Tackling curriculum in a teacher preparation program is complicated work. At Jackson State, we have three pathways and 18 teaching faculty members across multiple course offerings in the junior and senior course sequence run by the college of education. But we knew that if we wanted to truly transform the experience and eventual effectiveness of our teacher candidates, overhauling the clinical experience—which I described in my previous post—wasn’t enough. And we knew we needed to come together as a team of administrators and faculty to develop a strong vision for the why and how to do it successfully.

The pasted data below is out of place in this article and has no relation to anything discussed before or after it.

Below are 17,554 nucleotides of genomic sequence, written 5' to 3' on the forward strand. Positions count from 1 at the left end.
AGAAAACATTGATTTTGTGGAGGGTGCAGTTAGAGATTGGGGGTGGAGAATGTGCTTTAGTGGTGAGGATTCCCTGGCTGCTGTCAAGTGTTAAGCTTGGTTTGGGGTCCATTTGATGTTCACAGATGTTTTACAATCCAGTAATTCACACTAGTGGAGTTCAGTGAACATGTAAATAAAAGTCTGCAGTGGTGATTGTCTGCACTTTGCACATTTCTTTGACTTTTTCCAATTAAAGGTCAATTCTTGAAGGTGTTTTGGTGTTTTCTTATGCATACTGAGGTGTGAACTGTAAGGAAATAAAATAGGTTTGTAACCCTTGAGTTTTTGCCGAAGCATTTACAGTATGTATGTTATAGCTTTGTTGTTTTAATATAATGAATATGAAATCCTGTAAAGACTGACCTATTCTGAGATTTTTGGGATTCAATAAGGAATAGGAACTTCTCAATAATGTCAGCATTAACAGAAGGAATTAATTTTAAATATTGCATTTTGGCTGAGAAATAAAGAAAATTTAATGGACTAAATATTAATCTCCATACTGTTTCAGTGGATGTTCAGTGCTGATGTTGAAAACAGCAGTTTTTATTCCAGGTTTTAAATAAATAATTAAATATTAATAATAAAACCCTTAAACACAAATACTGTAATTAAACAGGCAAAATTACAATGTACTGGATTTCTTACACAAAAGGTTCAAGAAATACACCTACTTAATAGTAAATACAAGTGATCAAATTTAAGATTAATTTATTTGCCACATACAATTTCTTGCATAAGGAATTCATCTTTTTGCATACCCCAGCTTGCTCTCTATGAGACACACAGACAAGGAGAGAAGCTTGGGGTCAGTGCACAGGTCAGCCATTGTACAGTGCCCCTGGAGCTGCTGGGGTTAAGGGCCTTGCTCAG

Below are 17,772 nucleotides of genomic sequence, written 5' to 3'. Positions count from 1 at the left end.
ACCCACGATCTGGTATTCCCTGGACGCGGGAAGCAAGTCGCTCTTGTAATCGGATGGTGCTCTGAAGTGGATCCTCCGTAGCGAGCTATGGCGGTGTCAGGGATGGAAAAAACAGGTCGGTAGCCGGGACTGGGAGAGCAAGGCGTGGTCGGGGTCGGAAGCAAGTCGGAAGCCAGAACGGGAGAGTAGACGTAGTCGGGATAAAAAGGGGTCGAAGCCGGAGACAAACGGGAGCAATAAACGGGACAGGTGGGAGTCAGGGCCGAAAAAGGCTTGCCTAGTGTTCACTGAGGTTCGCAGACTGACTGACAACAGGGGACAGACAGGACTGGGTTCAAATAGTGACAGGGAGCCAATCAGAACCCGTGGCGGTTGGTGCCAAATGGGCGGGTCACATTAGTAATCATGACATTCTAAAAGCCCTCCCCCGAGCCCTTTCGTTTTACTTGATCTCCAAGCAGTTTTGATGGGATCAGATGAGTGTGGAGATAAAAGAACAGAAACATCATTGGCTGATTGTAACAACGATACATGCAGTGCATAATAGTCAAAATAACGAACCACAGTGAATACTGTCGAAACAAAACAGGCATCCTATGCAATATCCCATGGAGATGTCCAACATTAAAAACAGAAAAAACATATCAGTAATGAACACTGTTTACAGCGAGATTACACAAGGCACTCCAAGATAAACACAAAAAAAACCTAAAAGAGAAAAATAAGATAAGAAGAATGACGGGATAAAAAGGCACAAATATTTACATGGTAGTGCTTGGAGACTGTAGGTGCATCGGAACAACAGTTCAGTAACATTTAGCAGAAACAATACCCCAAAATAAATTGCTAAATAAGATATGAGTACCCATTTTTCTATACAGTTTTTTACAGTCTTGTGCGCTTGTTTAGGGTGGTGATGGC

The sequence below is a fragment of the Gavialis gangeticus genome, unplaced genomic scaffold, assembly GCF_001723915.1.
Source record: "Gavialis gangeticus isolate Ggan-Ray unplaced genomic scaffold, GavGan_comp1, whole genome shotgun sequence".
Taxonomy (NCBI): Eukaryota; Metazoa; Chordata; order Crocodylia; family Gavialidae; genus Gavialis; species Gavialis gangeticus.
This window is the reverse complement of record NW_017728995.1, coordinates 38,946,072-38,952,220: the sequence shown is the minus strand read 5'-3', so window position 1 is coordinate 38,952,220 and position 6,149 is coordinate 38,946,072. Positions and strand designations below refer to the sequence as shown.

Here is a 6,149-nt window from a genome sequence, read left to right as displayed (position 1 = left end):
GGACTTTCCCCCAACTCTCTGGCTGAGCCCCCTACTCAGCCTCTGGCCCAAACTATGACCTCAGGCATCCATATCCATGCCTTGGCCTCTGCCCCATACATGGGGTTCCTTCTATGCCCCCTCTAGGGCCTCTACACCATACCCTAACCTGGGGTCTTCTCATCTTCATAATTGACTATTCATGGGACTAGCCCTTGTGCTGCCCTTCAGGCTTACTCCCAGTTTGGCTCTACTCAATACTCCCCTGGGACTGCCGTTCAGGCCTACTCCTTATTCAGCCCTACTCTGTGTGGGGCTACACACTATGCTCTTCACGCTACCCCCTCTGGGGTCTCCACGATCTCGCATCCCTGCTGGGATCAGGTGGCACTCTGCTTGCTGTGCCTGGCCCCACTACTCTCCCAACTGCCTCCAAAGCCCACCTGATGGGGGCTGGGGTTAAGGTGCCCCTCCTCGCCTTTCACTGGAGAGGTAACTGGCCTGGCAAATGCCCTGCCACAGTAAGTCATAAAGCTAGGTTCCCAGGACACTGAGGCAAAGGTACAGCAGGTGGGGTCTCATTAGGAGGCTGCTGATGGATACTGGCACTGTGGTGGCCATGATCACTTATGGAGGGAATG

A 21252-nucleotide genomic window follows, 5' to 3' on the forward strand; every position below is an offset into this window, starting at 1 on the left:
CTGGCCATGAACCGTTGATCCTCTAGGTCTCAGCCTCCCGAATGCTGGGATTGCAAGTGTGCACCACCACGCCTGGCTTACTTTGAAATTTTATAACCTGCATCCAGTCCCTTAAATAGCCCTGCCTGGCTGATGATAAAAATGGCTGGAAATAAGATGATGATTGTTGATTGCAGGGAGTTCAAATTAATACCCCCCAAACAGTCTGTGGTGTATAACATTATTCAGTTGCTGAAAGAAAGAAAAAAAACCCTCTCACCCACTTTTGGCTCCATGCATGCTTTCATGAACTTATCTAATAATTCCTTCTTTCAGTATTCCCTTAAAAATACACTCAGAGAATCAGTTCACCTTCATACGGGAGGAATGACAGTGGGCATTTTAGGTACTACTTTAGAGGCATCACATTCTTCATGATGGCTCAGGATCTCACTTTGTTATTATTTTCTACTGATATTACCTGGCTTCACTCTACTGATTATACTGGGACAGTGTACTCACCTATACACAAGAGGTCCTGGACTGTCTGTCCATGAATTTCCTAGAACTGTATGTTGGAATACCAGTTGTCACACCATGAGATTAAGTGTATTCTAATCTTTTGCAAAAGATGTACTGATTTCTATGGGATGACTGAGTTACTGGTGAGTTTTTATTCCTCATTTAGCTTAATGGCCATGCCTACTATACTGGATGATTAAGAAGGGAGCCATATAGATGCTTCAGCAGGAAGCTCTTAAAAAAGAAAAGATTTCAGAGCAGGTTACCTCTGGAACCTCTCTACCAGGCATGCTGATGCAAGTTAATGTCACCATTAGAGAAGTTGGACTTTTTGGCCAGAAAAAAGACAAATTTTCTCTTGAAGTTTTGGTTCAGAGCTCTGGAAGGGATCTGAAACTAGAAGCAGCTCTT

In 2016, we set two goals for ourselves: first, we needed to tightly align each course to the Mississippi Teacher Intern Assessment Instrument (TIAI), the instructional rubric we use to measure our candidates’ proficiency with teaching. (As I described in my previous post, US PREP was a key partner and critical friend in all of our transformation work, including the curriculum work.) This alignment work included revisiting the early field experiences embedded in coursework that precedes candidates’ formal clinical experience. Second, we revisited the sequence of courses to ensure within each pathway, faculty could build teacher candidate skills in a logical progression.
Fast forward to today: although daunting, we did it. With US PREP’s support and the momentum from our clinical experience work, we channeled the urgency we all felt to achieve our goals. With the exception of a few legacy candidates, our teacher candidates are right now taking revamped courses. And by this time next fall, we will have fully implemented the program-wide curriculum changes.